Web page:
Given the volume of evidence that is likely to be admitted in relation to the robberies that Lloyd and Lowery were not allegedly involved in, the Court finds that the risk of prejudice of these defendants is great. The Court further finds that other remedies, such as limiting instructions, will not suffice to protect these defendants' rights to a fair trial. The Court therefore directs that Lloyd and Lowery each be tried separately from their co-defendants and from each other.
Also, as correctly stated by the Government in its supporting memorandum of law,
Federal Rule of Criminal Procedure 8(b) provides for joinder of defendants "if they are alleged to have participated in the same act or transaction, or in the same series of acts or transactions, constituting an offense or offenses." Under this standard, "a non-frivolous conspiracy charge is sufficient to support joinder of defendants." United States v. Nerlinger, 862 F.2d 967, 973 (2d Cir. 1988). See also United States v. Rittweger, 524 F.3d 171, 177-78 (2d Cir. 2008) (multiple defendants properly joined in indictment that charged two conspiracies where the conspiracies evince a common plan or scheme, and there is a substantial identity of facts or participants); United States v. Stewart, 433 F.3d 273, 314 (2d Cir. 2006) (joinder of defendants proper where the case would otherwise have resulted in two essentially duplicate trials); United States v. Attanasio, 870 F.2d 809, 815 (2d Cir. 1989) (Rule 8(b) standard satisfied where charged counts were part of a series of acts that shared a common purpose and there was an overlap of participants and acts). In sum, multiple defendants may be charged with and tried for multiple offenses as part of a series of acts or transactions constituting offenses. United States v. Turoff, 853 F.2d 1037, 1043 (2d Cir. 1988).
The defendants contend that they would be prejudiced by their joinder in this trial. The Court disagrees. There are two separate theories in this upcoming trial involving a simple robbery. The Government contends that the defendant Lewis participated in the actual robbery, while the defendant Lloyd participated, as an employee of the Post Office, only as an informer of inside information. The Court sees no prejudice in the joint trial that is sufficiently severe to outweigh the judicial economy that would be realized by avoiding multiple trials. See United States v. Walker, 142 F.3d 103, 110 (2d Cir. 1998). In fact, the Court sees very little, if any prejudice, as to either defendant in this joint trial. As stated in the defendant Lloyd's letter memorandum, "in order to prevail, the defendant must show not simply some prejudice but substantial prejudice." United States v. Sampson, 385 F.3d 183, 190 (2d Cir. 2004). With reasonable certainty, even if the severance was granted, very similar evidence would be introduced in each of the trials.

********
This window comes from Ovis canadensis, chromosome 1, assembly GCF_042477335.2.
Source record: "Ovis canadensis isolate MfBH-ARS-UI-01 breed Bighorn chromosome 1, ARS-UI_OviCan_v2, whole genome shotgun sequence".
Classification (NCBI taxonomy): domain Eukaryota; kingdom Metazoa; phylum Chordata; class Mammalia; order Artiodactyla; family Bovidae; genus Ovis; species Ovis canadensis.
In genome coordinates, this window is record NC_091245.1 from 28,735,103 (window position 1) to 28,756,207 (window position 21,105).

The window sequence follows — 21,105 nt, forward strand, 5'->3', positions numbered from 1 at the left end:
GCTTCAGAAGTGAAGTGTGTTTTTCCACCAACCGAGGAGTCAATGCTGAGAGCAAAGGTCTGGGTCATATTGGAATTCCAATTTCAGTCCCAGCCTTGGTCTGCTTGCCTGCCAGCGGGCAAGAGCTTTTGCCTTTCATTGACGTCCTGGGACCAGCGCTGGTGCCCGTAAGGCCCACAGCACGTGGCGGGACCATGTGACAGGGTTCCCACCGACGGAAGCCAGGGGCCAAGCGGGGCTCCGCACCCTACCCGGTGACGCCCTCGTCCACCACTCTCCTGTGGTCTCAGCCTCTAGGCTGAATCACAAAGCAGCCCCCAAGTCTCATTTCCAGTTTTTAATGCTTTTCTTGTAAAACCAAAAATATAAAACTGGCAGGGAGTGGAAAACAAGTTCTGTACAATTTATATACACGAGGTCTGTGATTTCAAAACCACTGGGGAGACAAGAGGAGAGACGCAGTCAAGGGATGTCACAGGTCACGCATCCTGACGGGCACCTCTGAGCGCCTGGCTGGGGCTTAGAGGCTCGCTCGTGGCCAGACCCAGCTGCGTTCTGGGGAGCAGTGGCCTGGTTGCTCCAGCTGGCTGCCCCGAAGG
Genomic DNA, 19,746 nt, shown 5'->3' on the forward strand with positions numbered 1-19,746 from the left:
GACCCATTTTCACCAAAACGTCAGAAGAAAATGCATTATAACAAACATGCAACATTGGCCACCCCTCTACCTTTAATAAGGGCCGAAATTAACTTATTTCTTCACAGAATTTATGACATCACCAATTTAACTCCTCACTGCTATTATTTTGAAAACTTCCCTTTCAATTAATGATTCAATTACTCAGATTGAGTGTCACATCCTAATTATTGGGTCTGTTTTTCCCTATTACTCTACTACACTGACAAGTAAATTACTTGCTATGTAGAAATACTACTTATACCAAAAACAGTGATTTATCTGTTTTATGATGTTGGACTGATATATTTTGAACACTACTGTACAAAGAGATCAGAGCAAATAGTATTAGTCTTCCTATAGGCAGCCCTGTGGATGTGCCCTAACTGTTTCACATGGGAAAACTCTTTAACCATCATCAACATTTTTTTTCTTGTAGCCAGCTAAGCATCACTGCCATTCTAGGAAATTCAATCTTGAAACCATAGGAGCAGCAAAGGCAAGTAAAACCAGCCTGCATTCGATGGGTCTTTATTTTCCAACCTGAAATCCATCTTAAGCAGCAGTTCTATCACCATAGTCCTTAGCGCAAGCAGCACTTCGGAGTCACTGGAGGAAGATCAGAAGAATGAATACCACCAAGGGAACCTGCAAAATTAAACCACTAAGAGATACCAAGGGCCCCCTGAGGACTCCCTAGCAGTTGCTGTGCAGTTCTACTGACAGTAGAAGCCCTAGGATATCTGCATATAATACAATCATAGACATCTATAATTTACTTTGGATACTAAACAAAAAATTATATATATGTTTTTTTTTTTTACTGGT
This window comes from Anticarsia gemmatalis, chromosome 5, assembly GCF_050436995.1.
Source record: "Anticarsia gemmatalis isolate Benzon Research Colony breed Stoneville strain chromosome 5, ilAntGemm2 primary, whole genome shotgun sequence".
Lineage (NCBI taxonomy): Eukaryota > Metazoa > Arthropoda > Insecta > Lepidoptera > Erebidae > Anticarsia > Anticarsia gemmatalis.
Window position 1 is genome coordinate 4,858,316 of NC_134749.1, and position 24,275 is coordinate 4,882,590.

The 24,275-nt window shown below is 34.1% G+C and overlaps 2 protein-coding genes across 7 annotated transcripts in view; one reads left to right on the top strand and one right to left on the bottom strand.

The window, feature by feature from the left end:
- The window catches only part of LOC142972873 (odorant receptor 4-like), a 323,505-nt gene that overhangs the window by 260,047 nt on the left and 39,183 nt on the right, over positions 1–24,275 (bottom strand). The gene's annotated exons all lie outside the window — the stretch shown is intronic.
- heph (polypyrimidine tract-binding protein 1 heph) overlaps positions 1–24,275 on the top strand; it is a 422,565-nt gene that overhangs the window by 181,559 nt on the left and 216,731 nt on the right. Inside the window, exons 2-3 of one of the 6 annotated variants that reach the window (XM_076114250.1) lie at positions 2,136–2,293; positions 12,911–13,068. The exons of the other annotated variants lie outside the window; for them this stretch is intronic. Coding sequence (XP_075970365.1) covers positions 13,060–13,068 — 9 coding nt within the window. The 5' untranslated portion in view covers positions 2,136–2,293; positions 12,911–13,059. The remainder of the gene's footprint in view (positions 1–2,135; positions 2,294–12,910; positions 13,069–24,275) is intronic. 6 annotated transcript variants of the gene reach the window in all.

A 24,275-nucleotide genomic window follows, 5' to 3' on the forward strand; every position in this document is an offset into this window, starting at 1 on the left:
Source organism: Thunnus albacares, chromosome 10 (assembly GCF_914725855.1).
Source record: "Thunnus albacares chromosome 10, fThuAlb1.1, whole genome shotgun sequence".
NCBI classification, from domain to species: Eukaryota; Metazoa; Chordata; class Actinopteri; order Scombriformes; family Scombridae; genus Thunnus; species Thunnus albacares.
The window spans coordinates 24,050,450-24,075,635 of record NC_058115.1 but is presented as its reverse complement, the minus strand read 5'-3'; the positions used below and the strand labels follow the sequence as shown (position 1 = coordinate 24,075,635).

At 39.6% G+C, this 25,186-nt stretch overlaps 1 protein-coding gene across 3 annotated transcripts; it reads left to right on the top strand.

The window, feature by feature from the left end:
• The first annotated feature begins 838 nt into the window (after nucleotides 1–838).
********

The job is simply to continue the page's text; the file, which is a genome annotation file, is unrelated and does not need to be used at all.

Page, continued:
As stated above, Federal Rule of Criminal Procedure ("Fed. R. Crim. P.") 8(b) provides for joinder of defendants "if they are alleged to have participated in the same act or transactions or in the same series of acts or transactions, constituting an offense or offenses." The conspiracy charge in this case with regard to the Post Office Robbery is a non-frivolous conspiracy sufficient to support joinder of defendants. United States v. Nerlinger, 862 F.2d 967, 972 (2d Cir. 1988). See also United States v. Stewart, 433 F.3d 273, 314 (2d Cir. 2006) (the joinder of defendants is proper where the case would otherwise have resulted in two essentially duplicate trials); United States v. Attanasio, 870 F.2d 809, 815 (2d Cir. 1989) (Rule 8(b) standard satisfied where charged counts were part of a series of acts that shared a common purpose and there was an overlap of participants and acts).
In addition, insofar as the defendants assert "antagonistic defenses," the Court finds no basis for a severance on that ground. The alleged involvement of each defendant is entirely separate. Defendant Lewis is alleged to have participated in an armed robbery of the Post Office. Defendant Lloyd is charged as an informant in the same conspiracy and robbery. Under these factual circumstances, it is difficult to conceive of a "antagonistic defense." An "antagonistic defense" is generally based on a situation where, in order to believe the testimony on behalf of one defendant, the ...